DS has always been a great sleeper but at 5 months still needed some help sometimes and has always been fond of closeness and cuddles. I think it is so, so important to respond to them and my heart would ache even now my DS is 2.6 if i thought he was being left to cry. Such little human beings need to know someone will be there when they need them. I really don't mean to make you feel even worse, but the things you have said would definitely be a deal breaker for me. Could you consider a different nursery, or a childminder? I went for a CM when DS was still a baby for various reasons. DS is still with her and has developed a lovely bond (mummy's still his favourite, but he runs to his CM and throws his arms around her when he hasn't seen her for a week or two!)

WouldBeHarrietVane Wed 03-Jul-13 13:23:32

Op I think you need to speak to the nursery manager. I would not take her back there again if this was my child.

40 minutes crying? sadsad

Whenwillwestopmoving Wed 03-Jul-13 15:05:14

Ok so I phoned the nursery, and went through what happened this morning in detail. They didn't leave her to cry consistently for 40 minutes but did pick her up a couple of times and soothed her to the point of drowsiness, but she woke up when they put her down, and she was also disturbed by the noise of the other babies, which she'll have to get used to I know.

We discussed the use of swings / buggies; it is in the nursery's policy not to use them because of safety (I guess in case baby falls out or something?) but if she got v overtired and cranky to the point she was disturbing the other babies, the girl said that she would use one as a last resort.

I'm a little more reassured, and she is having a nice long nap now, and just woke up, cried a bit, and went back to sleep herself. It is so helpful, though, to hear what people consider acceptable and not, so thanks so much, Mumsnet is great smile. Friends and family I think tend to be overly reassuring as they know it is going to be a tough time, but it's good to know that there are some lines that should not be crossed and that I'm not just being a super anxious first time mum.

stealthsquiggle Wed 03-Jul-13 15:11:00

That sounds better. A similar chat about weaning policies might be useful.

Sleep patterns will inevitably be different at nursery than at home, and different is not necessarily bad, but you do definitely have the right to question what they are doing and make sure they will adapt to your DD if they need to.

maja00 Wed 03-Jul-13 16:26:50

I would still find the crying completely unacceptable. Obviously picking her up a couple of times is not working as it still meant 40 minutes crying. I'm surprised any well trained professionals find this in any way acceptable.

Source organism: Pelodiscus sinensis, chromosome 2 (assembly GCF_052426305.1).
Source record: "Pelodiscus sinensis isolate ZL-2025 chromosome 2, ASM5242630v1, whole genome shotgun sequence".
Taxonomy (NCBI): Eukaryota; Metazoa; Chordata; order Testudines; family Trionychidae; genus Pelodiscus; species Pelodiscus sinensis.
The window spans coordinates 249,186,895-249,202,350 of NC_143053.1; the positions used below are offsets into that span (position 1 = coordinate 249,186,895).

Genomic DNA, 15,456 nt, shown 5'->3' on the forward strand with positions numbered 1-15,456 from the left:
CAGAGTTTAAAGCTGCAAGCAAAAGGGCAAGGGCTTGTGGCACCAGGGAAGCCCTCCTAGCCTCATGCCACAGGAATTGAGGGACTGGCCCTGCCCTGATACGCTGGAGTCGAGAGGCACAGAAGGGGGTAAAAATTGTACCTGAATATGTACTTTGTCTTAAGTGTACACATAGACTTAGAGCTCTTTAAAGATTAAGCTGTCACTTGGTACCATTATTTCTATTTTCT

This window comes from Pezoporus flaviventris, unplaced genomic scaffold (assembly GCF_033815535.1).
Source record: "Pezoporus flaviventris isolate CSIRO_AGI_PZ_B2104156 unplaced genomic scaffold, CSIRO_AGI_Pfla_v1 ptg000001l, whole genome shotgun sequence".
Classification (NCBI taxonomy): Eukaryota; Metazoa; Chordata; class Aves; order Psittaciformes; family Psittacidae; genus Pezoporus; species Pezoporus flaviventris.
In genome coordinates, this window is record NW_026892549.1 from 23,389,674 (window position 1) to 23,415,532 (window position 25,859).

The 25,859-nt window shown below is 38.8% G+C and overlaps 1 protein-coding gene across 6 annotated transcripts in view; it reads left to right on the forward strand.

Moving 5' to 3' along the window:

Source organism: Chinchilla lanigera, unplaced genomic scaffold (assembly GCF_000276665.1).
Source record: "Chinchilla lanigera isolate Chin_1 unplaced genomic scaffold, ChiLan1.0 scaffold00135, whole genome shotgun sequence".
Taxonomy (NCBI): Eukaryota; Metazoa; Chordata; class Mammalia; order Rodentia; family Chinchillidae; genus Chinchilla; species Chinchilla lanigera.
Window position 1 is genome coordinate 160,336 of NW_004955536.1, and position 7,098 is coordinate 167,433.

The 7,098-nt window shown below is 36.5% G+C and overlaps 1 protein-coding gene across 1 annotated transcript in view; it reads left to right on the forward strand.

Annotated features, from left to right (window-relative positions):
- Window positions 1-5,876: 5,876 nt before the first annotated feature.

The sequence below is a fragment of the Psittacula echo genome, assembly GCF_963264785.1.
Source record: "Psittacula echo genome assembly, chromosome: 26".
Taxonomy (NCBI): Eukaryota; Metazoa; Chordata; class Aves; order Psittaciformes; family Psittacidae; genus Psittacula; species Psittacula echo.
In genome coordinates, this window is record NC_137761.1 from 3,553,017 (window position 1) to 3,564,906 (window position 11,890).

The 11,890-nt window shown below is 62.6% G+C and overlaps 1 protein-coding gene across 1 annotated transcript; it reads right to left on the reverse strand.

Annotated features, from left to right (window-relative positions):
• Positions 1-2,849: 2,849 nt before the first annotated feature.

It sounds like they don't believe in helping babies to get to sleep and want to teach her to self settle, but they are completely ignoring her emotional needs to settle in, build a bond with her keyworker and feel comfortable there. If you want to do CIO/CC/sleep training with them once she is settled in then you could discuss it with them (not that I think that is ethical to do on a 5 month old anyway) but to try to train her to sleep using crying methods during her settling in period is unbelievable to me.

It sounds to me like they are focussed on what works for them (having all the babies fall asleep alone with minimal input from the staff) but in doing so are forgetting (or maybe just don't know or understand) her emotional needs for security and attachment.

NothingsLeft Wed 03-Jul-13 16:48:48

Totally agree Maja, very well put.

WouldBeHarrietVane Wed 03-Jul-13 18:54:02

I also agree with Maja. Putting it another way, the uk guidance is no cc at all for babies under 6 months due to possible brain effects. That means every time she cries she should be picked up immediately. If this is not happening she isn't getting the recommended approach for her age group.

I would look at the Isis sleep website for independent research based infant sleep info. Self settling is not the norm at this age afaik and sleep training isn't recommended for this age group.

Whenwillwestopmoving Thu 04-Jul-13 16:07:41

I'm slowly gaining a bit more confidence in the nursery - after the phone call yesterday I think they are now very clear that I don't want her crying, and it sounds like they used a sort of cry-free pick up / put down sort of thing this morning, and she slept for 20 minutes. A different girl put her to sleep today though, not her key person, which I'm not thrilled about. I'm back for full days in work on Monday and Tuesday but my mum is going to collect her at 2pm on Monday and we'll try a full day Tuesday. It is a very hard time but I think it will get better smile.